Trans-Pacific Partnership Deal Undercuts Biological Invention

vaccine-shot(A version of this Health Alert was published by the Washington Examiner.)

“For want of a nail the shoe was lost; for want of a shoe the horse was lost; for want of a horse the battle was lost; for the failure of battle the kingdom was lost — All for the want of a horse-shoe nail.”

That proverb reflects what could be the fate of the Trans-Pacific Partnership, the multilateral trade agreement the United States and 11 other Pacific Rim countries recently signed after seven years of negotiation. What all of the countries have in common is a commitment to overcome domestic political obstacles to expanding free trade. Unfortunately, what U.S. negotiators appear to have agreed to in October is a final draft that might not pass Congress.

An important part of the deal is protection of intellectual property — including copyright, trademarks and patents — which are necessary for commercial and scientific innovation. The biggest obstacle to congressional approval, however, appears to be the deal’s inadequate protection of intellectual property in “biologic” medicines.

Biologic medicines differ from most prescription drugs in that they are made from living matter (such as human cells, bacteria and yeast) instead of synthetic chemicals. Biologics are much newer than traditional pharmaceuticals because they were impossible to make until the 1970s, when scientists first mastered the “recombining” of DNA — that is, combining genetic material from more than one source.

The U.S. Food and Drug Administration approved the first biologic medicine, Eli Lilly & Co.’s human insulin, in 1982. Drugs made of synthetic chemicals, on the other hand, date back to the late 19th century. Aspirin, the most successful, was first mass produced in 1899.

New prescription drugs are protected by patents, which forbid competitors from copying innovative drugs for a fixed period of time. Pharmaceutical innovators do not have the same protection as inventors in other industries, however, because drug companies can’t market their new drugs immediately: the clock ticks on their patents while they wait for FDA approval, a process that now takes about 12 years on average.

In partial compensation for the cost of the long drawn-out approval process, after a drug is finally approved U.S. law prevents the FDA from disclosing an innovator’s research data to competitors or allowing copycat drugs to be marketed for a number of years, during which the originator enjoys “exclusivity.” U.S. law grants biologics exclusivity for 12 years. The TPP, however, allows no more than eight years.

Twelve-year exclusivity is one of the reasons the United States is the world leader in biotech innovation. According to Ernst & Young, the global biotech industry had revenues of $123 billion in 2014, more than 75 percent of which ($93 billion) was earned by U.S. companies.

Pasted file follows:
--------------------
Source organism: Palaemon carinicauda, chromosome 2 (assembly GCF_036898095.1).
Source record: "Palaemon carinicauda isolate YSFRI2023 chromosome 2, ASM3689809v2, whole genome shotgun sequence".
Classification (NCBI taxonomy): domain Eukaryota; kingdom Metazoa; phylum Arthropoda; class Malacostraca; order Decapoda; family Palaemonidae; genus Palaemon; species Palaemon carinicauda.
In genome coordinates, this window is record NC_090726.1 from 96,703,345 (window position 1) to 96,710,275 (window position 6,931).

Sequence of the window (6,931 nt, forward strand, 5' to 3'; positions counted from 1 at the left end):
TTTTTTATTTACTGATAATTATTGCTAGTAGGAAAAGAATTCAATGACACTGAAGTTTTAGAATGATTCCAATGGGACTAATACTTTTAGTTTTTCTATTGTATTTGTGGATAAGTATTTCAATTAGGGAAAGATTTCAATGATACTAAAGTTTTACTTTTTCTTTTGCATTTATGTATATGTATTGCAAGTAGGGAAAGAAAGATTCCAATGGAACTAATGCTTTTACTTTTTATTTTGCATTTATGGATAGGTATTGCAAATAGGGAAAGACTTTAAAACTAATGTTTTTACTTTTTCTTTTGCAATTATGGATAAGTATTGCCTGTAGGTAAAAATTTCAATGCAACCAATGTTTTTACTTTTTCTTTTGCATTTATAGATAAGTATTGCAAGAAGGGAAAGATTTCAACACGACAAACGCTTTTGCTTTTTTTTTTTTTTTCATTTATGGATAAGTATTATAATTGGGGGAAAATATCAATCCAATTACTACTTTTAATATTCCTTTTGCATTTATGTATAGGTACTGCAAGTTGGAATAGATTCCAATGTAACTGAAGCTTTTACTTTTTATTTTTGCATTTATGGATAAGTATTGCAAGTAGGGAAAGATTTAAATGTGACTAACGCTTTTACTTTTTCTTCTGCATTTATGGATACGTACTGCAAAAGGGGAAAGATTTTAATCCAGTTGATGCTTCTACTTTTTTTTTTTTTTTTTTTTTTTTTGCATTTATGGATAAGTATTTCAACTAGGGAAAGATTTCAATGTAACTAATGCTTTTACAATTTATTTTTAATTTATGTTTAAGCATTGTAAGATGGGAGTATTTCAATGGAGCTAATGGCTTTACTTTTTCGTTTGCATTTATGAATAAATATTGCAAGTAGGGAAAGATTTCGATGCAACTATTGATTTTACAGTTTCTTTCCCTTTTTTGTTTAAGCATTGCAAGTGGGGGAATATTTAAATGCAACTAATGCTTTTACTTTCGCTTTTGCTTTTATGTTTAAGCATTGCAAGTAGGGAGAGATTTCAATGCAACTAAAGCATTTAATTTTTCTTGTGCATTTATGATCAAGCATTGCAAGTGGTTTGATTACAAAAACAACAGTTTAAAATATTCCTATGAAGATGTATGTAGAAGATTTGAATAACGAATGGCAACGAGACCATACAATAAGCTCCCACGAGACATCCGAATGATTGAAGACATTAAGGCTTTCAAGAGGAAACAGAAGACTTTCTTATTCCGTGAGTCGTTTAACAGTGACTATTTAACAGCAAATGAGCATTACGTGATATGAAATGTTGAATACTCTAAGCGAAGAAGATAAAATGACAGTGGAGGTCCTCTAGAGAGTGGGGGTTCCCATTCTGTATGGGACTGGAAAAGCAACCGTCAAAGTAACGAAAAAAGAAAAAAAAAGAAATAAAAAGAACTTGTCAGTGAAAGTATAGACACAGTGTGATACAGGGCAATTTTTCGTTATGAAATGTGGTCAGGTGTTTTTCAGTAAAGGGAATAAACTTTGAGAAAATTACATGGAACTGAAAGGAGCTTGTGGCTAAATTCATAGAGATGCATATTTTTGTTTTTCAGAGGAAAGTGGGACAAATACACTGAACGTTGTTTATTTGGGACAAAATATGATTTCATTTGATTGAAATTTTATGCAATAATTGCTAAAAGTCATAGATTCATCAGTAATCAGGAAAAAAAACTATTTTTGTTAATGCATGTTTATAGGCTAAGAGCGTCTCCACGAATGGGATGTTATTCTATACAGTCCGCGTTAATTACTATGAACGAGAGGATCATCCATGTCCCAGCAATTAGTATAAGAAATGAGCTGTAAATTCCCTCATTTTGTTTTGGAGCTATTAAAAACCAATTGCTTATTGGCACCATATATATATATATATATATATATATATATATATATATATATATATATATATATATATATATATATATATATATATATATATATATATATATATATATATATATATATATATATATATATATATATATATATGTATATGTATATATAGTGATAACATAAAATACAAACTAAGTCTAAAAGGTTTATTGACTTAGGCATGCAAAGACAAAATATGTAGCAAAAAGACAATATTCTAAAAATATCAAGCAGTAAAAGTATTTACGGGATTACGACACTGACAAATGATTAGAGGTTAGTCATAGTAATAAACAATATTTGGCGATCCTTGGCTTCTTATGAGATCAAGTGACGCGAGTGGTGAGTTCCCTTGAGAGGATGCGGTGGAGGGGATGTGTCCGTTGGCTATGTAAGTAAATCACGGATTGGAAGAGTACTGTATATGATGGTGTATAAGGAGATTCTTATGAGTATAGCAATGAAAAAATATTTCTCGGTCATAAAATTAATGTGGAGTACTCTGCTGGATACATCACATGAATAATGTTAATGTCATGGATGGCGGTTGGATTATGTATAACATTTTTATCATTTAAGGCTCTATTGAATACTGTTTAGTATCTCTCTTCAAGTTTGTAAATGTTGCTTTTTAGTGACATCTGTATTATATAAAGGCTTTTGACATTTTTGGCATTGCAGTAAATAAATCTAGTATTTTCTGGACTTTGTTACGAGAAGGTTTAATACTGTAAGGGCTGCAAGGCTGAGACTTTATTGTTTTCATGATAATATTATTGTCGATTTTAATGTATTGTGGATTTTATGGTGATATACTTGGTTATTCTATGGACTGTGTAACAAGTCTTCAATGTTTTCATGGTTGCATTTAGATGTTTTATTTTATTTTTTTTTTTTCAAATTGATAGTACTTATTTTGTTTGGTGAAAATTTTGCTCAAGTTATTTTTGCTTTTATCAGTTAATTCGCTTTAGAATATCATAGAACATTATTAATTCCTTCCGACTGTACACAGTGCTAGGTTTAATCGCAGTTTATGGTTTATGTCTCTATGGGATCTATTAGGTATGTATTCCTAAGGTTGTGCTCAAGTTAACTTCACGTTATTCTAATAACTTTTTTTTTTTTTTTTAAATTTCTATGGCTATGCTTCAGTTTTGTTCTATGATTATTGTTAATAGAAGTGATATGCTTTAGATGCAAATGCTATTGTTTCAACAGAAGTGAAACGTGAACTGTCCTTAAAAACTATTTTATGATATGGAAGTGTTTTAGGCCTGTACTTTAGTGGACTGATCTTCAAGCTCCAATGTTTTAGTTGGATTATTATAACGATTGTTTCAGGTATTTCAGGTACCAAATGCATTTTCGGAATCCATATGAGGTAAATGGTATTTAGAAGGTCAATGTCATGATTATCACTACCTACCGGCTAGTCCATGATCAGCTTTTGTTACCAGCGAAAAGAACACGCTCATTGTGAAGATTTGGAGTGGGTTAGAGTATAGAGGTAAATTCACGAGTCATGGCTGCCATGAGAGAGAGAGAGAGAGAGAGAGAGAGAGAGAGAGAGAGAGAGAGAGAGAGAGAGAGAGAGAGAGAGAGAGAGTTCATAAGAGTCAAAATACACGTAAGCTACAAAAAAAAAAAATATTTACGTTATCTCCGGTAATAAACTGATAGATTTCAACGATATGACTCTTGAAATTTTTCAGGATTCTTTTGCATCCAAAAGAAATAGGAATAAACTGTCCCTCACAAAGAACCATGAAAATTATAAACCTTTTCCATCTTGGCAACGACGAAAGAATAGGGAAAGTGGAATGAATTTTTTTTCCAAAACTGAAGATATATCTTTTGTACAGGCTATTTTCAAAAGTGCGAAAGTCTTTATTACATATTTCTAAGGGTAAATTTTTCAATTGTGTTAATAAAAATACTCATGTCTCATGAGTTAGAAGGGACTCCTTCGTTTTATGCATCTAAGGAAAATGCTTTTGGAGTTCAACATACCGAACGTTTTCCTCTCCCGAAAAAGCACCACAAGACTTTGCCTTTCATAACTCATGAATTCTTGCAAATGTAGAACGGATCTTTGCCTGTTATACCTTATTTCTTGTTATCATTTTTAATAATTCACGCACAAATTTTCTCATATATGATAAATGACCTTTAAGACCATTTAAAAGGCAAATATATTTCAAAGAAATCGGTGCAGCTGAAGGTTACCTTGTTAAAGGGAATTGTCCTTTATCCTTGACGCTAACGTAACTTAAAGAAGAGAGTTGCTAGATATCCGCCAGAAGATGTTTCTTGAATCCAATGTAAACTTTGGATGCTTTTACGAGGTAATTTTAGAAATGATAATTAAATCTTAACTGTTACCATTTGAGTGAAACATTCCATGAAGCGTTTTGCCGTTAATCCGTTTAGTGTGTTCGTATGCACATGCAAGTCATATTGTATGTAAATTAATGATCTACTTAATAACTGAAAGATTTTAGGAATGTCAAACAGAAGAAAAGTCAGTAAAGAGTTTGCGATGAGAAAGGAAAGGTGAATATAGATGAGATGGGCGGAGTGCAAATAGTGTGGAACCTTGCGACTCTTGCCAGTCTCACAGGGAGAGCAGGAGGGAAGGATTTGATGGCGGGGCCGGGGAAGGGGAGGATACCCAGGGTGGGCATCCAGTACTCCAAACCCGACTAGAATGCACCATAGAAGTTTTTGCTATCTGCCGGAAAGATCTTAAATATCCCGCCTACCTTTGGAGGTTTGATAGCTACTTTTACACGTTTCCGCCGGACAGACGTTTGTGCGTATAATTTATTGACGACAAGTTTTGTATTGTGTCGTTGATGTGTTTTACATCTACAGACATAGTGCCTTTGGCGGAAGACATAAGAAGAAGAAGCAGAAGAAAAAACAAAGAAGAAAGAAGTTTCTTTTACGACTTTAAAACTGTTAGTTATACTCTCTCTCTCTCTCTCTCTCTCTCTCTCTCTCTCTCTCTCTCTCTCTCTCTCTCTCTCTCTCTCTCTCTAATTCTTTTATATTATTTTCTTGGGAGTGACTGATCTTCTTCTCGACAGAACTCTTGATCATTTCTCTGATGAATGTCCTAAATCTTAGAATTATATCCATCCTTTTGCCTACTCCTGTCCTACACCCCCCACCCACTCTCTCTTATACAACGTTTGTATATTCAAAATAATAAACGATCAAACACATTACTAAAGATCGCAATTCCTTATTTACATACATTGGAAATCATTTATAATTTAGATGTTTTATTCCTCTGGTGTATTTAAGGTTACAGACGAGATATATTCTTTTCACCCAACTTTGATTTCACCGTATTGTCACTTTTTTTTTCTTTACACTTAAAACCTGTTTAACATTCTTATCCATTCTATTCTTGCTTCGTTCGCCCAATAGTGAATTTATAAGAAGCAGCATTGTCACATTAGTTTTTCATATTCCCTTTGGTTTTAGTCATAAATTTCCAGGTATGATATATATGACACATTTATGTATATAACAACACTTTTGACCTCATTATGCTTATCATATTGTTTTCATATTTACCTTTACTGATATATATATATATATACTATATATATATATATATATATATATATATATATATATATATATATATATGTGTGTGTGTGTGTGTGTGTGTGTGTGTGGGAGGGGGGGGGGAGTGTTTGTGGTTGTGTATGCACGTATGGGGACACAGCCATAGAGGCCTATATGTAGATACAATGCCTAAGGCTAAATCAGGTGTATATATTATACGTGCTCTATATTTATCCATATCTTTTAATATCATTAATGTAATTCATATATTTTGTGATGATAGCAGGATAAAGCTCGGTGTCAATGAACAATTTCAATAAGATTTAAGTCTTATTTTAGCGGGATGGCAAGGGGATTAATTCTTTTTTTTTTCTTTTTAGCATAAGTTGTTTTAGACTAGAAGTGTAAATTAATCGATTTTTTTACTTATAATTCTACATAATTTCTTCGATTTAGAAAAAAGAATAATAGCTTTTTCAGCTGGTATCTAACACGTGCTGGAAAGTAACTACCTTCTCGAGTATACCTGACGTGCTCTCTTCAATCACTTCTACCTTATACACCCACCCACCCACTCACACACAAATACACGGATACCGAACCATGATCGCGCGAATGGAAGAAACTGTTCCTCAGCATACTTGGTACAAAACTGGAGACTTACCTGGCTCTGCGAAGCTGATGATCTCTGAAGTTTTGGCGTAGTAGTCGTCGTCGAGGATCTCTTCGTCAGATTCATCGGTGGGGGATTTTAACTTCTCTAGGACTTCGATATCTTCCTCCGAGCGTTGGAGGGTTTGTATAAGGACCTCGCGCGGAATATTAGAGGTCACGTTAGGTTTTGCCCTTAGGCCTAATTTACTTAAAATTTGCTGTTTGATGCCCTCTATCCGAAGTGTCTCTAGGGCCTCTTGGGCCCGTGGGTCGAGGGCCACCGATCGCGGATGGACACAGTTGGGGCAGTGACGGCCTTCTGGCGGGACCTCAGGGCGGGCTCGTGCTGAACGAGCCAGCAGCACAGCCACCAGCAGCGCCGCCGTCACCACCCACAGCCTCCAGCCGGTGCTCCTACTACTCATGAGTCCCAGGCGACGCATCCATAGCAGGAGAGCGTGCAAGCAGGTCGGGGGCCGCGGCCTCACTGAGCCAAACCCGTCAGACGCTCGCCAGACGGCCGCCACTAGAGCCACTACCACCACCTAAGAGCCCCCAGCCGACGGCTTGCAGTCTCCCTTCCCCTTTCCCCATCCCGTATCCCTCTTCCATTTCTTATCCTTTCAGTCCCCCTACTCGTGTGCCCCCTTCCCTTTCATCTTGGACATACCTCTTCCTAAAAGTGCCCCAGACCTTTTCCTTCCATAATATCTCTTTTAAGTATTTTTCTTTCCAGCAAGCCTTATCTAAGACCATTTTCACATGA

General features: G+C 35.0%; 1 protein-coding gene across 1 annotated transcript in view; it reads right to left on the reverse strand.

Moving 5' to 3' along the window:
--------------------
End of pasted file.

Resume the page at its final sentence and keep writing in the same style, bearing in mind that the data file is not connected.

U.S. firms similarly dominate research and development (R&D) investment, accounting for 81 percent of all biotech R&D expenditures globally ($29 billion out of $35 billion in 2014, according to Ernst & Young). U.S. companies naturally expected that TPP negotiators would recognize the value of these investments and would recognize that investors would be far less likely to risk such sums in the future without appropriate exclusivity protections. Not surprisingly, Congress as a result is now balking at approving the deal.

Congress, after much debate, gave President Obama “fast-track” negotiating authority last June. Fast-track binds Congress to a straight up-or-down vote on the deal, with little debate and no amendments. Historically, trade deals have not been possible without fast-track, because foreign countries are unwilling to come to the table if they fear the final deal will get bogged down in parochial domestic disputes.

The final draft was announced on Nov. 6. The next day Sen. Orrin Hatch, R-Utah, who led the fight in the Senate to grant President Obama fast-track authority, repudiated the deal in a speech to the U.S. Chamber of Commerce. Sen. Thom Tillis, R-N.C., whose state is a biotech research leader, made similar comments.

The shame of it is that other industries, including such creative industries as film and music, appear to be largely satisfied with the copyright protection TPP provides. Unfortunately, the administration’s failure to ensure adequate protection of biologic medicines has put the entire agreement at risk.

Comments (4)

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  1. PJohnson says:

    There is a ray of hope. The process to produce a biological is patentable and has no time limit that I’m aware of. And often the process itself is so difficult that replicating it elsewhere can be nearly impossible or prohibitively expensive. Should anyone have differing information on either statement, I’m all ears.

    • U.S. patents have a 20-year term, whether for process or product.

      • PJohnson says:

        I stand corrected on the length. Still I think my comment on the process itself is correct. I called on the Pharmaceuticals for 20 years and as biologics came on line I had heard the argument for the difficulty for them to be copied. Generating biologically active proteins in particular is almost more of an art than science. Your thoughts?